Is Your Salary History Hurting Your Chances of Getting an Offer?

January 24th, 2014

You’ve been on the market for a while now, and you’re starting to notice a pattern. Employers love your resume, and you’ve been called in for several interviews, but somewhere between the interview process and the appearance of a formal offer, things tend to fall apart. Are you simply being edged out by more qualified candidates? Or is there something off about your salary expectations? Here are a few things to keep in mind as you look for answers.

Salary History versus Salary Range

If your potential employers ask you to provide an expected salary range, do just that. Present the highest and lowest salary you’re willing and able to accept. Calculate this range based on what you need to pay your bills, what you think you skills are worth, and what similar salaries look like in your industry and your geographic area (a little internet research can help). This range will NOT depend on your salary history.

Your salary history is a different number altogether, and unless you’re a public employee and this number is published on the web, your salary history is your own private business. Employers will sometimes ask you to provide this history, but you’re by no means obligated to offer a correct answer or any answer at all.

Make Sure Your Range is Reasonable

Of course, as a Junior Account Manager with less than a year of experience, it would be wonderful to make six figures as soon as you step in the door. But there’s a reason why a “range” includes both a minimum and a maximum. Annual salary increases are often calculated by percentage, so if your employers agree to overpay you during your first year, they’ll be locked into this pattern for the duration of your tenure. They know this, so as they weigh your expectations, they factor in the cost to the company over the long term. They also factor in the cost of annual bonuses and benefits like health insurance.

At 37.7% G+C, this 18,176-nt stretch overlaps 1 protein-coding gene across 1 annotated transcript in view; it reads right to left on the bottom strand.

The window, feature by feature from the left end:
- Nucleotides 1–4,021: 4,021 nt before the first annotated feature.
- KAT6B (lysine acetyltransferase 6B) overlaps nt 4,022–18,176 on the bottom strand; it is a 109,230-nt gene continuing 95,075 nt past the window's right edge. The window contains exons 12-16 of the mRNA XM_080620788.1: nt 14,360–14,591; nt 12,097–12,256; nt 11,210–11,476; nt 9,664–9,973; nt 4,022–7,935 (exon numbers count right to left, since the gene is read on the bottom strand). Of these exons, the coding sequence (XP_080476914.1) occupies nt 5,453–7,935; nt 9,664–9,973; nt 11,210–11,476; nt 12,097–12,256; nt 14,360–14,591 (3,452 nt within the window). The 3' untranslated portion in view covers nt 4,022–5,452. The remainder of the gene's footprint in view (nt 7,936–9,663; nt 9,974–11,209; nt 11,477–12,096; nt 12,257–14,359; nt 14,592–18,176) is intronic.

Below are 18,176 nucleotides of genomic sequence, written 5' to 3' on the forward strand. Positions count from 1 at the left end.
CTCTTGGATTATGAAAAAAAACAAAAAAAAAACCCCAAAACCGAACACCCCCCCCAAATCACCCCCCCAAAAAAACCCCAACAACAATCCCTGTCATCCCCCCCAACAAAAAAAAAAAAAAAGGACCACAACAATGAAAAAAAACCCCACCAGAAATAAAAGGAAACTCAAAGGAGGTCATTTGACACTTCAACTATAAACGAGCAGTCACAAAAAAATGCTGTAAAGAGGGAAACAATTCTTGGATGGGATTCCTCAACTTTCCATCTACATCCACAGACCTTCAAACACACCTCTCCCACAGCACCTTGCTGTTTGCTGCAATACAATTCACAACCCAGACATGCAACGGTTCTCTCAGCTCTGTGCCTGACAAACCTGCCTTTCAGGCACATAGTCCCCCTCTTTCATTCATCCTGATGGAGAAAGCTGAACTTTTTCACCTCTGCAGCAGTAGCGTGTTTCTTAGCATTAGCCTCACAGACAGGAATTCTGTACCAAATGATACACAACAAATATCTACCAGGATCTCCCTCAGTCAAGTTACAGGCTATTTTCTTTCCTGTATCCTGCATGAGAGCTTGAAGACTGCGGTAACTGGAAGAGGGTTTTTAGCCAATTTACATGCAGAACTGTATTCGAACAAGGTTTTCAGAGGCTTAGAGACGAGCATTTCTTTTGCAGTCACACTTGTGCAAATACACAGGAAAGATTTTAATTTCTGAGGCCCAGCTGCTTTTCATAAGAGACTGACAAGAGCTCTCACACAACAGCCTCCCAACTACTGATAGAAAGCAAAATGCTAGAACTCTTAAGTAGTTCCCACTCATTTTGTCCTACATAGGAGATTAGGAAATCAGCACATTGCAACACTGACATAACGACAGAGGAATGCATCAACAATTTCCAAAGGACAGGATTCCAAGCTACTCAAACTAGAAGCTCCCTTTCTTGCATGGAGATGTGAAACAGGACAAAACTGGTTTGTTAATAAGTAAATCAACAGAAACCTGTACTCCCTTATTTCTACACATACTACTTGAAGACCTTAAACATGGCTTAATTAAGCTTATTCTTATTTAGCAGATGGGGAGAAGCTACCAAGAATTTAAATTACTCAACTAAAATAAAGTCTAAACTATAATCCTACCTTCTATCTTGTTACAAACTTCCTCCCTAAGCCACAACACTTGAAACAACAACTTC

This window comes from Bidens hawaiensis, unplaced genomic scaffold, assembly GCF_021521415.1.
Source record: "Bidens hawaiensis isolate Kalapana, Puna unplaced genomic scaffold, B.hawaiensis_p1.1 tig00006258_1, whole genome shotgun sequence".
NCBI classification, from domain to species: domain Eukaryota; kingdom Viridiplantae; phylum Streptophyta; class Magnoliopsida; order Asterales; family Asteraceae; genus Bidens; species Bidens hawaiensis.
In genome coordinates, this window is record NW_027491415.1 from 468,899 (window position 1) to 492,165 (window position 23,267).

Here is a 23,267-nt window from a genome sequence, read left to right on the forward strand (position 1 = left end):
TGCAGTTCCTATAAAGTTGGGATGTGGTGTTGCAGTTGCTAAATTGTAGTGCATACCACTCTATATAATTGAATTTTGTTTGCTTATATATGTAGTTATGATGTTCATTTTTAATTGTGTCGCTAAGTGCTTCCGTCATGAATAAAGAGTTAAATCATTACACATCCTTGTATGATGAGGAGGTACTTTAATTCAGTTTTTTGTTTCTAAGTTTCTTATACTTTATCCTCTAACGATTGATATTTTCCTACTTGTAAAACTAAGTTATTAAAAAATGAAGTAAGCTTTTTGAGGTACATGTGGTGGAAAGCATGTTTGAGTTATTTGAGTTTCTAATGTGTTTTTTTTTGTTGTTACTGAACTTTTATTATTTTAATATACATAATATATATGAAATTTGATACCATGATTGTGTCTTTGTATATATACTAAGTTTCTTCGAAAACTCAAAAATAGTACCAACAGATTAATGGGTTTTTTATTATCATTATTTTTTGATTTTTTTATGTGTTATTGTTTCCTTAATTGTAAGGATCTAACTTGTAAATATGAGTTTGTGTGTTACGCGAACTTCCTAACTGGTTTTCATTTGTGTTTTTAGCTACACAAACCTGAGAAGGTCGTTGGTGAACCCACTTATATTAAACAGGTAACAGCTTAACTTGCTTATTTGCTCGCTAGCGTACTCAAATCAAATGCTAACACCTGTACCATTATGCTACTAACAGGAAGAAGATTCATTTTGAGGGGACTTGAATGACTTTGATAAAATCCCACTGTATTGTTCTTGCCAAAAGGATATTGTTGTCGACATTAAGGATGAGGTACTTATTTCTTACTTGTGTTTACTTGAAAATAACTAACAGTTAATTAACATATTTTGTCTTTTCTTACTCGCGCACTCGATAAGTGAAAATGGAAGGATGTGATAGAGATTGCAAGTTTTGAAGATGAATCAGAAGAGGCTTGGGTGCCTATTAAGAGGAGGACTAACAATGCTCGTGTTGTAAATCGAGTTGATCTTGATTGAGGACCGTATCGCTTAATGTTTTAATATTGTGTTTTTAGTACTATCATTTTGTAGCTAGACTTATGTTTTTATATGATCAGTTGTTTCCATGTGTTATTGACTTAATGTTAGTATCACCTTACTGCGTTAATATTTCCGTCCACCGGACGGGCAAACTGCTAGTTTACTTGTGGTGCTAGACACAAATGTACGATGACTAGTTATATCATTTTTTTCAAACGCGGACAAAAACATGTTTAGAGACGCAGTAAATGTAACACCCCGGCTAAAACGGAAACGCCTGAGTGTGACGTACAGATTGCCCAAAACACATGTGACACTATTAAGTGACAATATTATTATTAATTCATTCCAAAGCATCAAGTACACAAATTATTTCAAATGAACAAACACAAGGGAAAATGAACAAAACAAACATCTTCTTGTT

Don’t undersell yourself, but before you present your desired salary, be prepared to negotiate, and expect your potential employers to make a counter offer that’s close to or below the bottom of your range. Rely on your research and don’t allow yourself to be talked down below the average salary for your job, at your level, in your area, in your industry. And don’t let your salary history become part of this discussion—The past is past. The only thing that matters now is your financial future and the future growth of your career.

For salary negotiation tips and other job search guidance, make an appointment with the Des Moines staffing and career management experts at The Palmer Group.

Four Time Management Techniques to Increase your Productivity

December 20th, 2013

At some point in our lives, we’ve all had a chance to work side by side with someone who faces the same tasks we do, but who manages to complete them with time to spare. While we’re still wrestling with an overflowing inbox and leaving the office at 7:00, he or she finishes their final tasks, gathers their things, and steps out the door at five. What do they know that we don’t? How do some people manage to get more out of the day than others and still have time to relax with family and friends and get a full night of sleep? Here are a few productivity secrets that can help you crack the code.